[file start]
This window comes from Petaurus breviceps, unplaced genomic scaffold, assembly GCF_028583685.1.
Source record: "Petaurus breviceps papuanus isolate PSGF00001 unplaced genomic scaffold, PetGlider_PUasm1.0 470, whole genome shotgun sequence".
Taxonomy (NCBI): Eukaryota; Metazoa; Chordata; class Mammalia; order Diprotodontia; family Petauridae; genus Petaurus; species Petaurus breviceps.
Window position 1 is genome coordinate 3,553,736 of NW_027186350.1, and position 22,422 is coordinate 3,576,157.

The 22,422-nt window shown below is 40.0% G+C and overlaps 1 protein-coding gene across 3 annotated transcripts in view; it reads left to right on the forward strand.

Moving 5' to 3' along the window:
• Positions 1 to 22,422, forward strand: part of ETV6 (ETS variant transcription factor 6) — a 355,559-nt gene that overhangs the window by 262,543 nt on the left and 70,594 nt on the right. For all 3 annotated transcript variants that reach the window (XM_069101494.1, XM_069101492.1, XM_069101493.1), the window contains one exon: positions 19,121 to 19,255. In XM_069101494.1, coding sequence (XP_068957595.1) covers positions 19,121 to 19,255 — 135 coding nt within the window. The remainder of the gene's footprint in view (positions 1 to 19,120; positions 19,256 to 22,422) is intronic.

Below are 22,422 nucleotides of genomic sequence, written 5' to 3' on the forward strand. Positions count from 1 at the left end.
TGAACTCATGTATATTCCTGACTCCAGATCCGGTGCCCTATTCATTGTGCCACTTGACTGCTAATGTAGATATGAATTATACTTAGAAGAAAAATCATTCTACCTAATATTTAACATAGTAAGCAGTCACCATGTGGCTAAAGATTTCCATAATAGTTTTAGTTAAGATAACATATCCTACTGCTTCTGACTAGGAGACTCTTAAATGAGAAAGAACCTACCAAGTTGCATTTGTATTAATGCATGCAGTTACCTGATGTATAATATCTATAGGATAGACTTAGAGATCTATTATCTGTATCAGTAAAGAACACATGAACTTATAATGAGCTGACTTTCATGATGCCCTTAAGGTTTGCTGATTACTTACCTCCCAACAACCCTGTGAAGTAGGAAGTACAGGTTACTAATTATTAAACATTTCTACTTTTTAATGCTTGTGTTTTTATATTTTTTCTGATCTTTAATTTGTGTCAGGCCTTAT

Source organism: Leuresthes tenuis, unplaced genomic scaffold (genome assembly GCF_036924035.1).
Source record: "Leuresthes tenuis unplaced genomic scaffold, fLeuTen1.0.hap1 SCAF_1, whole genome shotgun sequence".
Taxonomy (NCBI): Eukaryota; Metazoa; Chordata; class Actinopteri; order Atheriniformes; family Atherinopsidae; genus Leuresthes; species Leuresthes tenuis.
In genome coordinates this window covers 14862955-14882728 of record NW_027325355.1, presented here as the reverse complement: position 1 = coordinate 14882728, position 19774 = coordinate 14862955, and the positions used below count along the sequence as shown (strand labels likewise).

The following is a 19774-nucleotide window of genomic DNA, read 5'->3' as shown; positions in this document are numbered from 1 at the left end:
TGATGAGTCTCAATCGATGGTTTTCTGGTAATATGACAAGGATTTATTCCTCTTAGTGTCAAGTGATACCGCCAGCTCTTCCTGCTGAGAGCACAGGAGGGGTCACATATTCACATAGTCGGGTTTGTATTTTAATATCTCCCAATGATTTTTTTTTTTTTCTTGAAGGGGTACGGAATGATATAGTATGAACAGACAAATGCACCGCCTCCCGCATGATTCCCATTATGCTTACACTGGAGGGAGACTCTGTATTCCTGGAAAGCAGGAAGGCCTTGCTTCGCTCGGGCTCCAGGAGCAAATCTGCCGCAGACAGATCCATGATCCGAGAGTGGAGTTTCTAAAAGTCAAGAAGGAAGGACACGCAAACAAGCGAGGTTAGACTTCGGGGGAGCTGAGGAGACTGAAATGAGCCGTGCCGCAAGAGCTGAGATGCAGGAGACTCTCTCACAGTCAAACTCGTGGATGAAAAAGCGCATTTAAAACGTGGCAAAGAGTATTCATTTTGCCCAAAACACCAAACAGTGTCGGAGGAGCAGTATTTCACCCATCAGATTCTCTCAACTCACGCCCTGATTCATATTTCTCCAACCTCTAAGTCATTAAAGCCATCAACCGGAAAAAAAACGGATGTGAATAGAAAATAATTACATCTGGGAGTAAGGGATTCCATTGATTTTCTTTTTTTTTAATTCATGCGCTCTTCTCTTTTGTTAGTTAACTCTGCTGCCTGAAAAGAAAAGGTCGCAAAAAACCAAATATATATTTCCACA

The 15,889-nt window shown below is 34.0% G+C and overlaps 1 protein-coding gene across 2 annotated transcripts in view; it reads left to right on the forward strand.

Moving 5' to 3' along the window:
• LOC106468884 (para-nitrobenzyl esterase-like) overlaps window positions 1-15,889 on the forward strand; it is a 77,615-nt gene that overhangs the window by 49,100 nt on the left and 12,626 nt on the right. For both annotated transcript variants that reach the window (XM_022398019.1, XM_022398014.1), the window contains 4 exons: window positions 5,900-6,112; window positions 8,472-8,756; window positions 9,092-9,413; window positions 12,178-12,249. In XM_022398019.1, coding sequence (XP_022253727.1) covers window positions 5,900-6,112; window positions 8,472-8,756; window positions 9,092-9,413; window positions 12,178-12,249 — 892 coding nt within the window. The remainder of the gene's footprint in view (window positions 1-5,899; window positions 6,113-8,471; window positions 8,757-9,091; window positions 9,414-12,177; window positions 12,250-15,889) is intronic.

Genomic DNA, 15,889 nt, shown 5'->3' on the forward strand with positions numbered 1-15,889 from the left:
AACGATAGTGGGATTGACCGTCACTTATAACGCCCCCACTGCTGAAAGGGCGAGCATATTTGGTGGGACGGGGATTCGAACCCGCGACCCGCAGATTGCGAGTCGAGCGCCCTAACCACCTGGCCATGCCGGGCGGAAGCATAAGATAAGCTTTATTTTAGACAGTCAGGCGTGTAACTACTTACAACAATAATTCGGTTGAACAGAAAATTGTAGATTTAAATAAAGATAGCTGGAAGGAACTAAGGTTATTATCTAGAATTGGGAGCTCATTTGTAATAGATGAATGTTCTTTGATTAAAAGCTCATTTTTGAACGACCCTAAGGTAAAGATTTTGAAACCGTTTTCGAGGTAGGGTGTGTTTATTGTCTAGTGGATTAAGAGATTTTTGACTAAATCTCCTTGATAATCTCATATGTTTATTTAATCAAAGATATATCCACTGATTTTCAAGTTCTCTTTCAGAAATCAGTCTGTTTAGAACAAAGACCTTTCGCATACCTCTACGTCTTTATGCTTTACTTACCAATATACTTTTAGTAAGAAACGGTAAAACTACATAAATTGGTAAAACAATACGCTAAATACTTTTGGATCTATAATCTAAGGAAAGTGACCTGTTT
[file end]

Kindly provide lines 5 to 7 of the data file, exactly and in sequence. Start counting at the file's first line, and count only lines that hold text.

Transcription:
The 22,422-nt window shown below is 40.0% G+C and overlaps 1 protein-coding gene across 3 annotated transcripts in view; it reads left to right on the forward strand.

Moving 5' to 3' along the window:
• Positions 1 to 22,422, forward strand: part of ETV6 (ETS variant transcription factor 6) — a 355,559-nt gene that overhangs the window by 262,543 nt on the left and 70,594 nt on the right. For all 3 annotated transcript variants that reach the window (XM_069101494.1, XM_069101492.1, XM_069101493.1), the window contains one exon: positions 19,121 to 19,255. In XM_069101494.1, coding sequence (XP_068957595.1) covers positions 19,121 to 19,255 — 135 coding nt within the window. The remainder of the gene's footprint in view (positions 1 to 19,120; positions 19,256 to 22,422) is intronic.